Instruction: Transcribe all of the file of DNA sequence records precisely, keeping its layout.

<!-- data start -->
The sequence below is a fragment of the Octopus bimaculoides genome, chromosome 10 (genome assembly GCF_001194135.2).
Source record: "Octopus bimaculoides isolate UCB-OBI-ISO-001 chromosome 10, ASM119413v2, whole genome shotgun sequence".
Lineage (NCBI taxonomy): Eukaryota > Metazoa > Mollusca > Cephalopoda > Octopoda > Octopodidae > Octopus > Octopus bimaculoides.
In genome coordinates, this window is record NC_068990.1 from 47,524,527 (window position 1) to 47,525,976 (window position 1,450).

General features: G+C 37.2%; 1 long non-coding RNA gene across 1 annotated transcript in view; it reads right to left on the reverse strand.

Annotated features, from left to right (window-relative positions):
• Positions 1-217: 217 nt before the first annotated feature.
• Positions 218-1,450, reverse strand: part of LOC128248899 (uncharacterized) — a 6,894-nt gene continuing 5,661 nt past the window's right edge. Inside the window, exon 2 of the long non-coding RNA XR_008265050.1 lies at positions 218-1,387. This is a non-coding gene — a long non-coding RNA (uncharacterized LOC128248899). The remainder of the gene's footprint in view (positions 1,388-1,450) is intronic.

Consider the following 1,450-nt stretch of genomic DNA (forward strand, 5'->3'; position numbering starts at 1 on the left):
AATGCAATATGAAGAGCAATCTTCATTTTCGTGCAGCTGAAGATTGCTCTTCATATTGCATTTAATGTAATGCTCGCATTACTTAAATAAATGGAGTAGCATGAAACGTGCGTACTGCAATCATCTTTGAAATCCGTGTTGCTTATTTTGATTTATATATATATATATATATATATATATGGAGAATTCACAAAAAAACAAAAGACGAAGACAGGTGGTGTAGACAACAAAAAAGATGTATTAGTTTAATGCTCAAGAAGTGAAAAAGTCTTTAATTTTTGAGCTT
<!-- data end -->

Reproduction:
The sequence below is a fragment of the Octopus bimaculoides genome, chromosome 10 (genome assembly GCF_001194135.2).
Source record: "Octopus bimaculoides isolate UCB-OBI-ISO-001 chromosome 10, ASM119413v2, whole genome shotgun sequence".
Lineage (NCBI taxonomy): Eukaryota > Metazoa > Mollusca > Cephalopoda > Octopoda > Octopodidae > Octopus > Octopus bimaculoides.
In genome coordinates, this window is record NC_068990.1 from 47,524,527 (window position 1) to 47,525,976 (window position 1,450).

General features: G+C 37.2%; 1 long non-coding RNA gene across 1 annotated transcript in view; it reads right to left on the reverse strand.

Annotated features, from left to right (window-relative positions):
• Positions 1-217: 217 nt before the first annotated feature.
• Positions 218-1,450, reverse strand: part of LOC128248899 (uncharacterized) — a 6,894-nt gene continuing 5,661 nt past the window's right edge. Inside the window, exon 2 of the long non-coding RNA XR_008265050.1 lies at positions 218-1,387. This is a non-coding gene — a long non-coding RNA (uncharacterized LOC128248899). The remainder of the gene's footprint in view (positions 1,388-1,450) is intronic.

Consider the following 1,450-nt stretch of genomic DNA (forward strand, 5'->3'; position numbering starts at 1 on the left):
AATGCAATATGAAGAGCAATCTTCATTTTCGTGCAGCTGAAGATTGCTCTTCATATTGCATTTAATGTAATGCTCGCATTACTTAAATAAATGGAGTAGCATGAAACGTGCGTACTGCAATCATCTTTGAAATCCGTGTTGCTTATTTTGATTTATATATATATATATATATATATATATGGAGAATTCACAAAAAAACAAAAGACGAAGACAGGTGGTGTAGACAACAAAAAAGATGTATTAGTTTAATGCTCAAGAAGTGAAAAAGTCTTTAATTTTTGAGCTT